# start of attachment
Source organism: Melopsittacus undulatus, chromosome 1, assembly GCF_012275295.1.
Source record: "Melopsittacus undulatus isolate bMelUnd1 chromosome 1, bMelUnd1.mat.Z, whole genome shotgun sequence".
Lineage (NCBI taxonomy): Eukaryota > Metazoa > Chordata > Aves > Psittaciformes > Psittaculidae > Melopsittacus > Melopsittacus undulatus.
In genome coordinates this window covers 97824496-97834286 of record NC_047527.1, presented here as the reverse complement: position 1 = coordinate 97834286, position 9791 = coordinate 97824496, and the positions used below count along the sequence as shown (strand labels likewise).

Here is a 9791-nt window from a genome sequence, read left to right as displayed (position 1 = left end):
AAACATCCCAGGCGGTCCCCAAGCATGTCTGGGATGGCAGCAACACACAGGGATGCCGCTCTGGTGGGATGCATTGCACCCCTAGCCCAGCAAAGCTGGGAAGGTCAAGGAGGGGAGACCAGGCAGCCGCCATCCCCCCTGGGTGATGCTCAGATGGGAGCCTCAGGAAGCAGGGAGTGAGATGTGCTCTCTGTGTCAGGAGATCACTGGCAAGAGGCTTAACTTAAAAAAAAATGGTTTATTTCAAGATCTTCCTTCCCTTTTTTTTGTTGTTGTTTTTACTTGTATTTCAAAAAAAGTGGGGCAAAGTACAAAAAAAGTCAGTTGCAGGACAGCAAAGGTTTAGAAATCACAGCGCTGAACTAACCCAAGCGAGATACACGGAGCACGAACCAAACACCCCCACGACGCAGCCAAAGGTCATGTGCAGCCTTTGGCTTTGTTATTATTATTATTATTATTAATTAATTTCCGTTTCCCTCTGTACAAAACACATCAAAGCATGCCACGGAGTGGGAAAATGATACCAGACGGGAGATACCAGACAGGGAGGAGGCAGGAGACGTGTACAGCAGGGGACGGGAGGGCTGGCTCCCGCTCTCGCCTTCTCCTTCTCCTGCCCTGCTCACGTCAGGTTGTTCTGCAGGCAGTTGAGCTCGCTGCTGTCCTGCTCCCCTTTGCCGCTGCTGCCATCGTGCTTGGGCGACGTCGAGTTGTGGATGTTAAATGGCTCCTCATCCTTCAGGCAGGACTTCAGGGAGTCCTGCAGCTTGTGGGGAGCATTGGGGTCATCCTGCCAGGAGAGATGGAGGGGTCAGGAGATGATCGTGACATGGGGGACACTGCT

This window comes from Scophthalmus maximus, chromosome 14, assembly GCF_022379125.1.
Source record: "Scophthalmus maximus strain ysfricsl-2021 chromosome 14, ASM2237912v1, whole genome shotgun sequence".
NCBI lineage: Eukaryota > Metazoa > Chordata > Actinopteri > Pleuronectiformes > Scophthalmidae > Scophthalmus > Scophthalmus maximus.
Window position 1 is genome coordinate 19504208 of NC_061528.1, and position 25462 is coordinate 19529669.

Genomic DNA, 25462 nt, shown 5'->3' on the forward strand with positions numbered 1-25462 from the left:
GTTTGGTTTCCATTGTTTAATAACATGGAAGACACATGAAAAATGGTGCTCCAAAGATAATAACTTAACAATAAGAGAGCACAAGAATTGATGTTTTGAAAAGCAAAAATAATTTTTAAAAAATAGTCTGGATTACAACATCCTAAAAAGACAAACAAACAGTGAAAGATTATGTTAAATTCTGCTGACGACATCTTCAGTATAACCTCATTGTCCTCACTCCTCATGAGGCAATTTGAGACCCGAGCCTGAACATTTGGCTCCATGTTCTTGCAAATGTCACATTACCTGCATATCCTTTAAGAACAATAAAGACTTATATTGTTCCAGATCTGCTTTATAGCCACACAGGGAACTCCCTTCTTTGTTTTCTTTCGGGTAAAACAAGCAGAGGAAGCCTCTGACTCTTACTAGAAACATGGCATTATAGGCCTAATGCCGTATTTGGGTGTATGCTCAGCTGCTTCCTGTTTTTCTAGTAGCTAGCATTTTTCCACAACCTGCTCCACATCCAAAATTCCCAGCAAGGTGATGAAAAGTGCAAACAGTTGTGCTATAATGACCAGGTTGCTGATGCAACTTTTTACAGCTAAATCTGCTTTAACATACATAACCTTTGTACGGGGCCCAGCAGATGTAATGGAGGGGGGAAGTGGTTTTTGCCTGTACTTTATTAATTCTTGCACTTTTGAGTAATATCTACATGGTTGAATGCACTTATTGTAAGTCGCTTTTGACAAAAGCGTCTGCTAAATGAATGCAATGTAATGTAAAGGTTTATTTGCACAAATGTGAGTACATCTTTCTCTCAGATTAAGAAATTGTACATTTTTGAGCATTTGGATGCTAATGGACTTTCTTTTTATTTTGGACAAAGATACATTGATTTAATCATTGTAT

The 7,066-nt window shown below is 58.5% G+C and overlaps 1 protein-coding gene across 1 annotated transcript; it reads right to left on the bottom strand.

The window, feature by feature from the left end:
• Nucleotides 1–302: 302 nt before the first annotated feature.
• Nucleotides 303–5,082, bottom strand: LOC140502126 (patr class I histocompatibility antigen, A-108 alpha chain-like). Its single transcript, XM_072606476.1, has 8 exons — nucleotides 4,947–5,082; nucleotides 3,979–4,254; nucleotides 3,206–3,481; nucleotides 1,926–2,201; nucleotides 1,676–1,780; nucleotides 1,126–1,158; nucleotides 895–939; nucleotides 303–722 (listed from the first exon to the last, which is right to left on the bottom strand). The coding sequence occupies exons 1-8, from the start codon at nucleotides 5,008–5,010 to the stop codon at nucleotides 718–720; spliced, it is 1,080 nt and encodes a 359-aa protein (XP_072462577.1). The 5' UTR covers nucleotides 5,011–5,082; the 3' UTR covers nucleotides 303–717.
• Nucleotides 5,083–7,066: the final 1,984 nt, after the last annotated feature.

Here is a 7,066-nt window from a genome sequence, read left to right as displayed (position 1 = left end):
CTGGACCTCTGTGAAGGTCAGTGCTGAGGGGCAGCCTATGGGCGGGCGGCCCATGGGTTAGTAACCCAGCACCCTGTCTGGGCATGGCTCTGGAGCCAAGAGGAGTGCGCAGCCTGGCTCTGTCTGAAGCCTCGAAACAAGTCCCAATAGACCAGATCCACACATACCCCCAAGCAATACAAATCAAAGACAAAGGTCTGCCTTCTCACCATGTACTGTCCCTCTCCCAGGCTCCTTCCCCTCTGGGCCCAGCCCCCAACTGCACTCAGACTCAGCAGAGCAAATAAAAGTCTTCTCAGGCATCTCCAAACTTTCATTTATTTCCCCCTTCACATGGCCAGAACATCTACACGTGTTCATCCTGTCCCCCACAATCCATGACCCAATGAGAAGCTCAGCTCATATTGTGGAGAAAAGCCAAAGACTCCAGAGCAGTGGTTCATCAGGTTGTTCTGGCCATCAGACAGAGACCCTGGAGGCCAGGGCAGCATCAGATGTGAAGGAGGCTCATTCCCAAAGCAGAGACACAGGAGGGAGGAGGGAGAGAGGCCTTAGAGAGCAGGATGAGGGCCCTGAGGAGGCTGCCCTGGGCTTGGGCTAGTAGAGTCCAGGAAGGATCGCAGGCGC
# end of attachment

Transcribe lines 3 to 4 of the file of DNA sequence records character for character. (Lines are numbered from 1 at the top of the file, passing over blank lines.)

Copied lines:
Lineage (NCBI taxonomy): Eukaryota > Metazoa > Chordata > Aves > Psittaciformes > Psittaculidae > Melopsittacus > Melopsittacus undulatus.
In genome coordinates this window covers 97824496-97834286 of record NC_047527.1, presented here as the reverse complement: position 1 = coordinate 97834286, position 9791 = coordinate 97824496, and the positions used below count along the sequence as shown (strand labels likewise).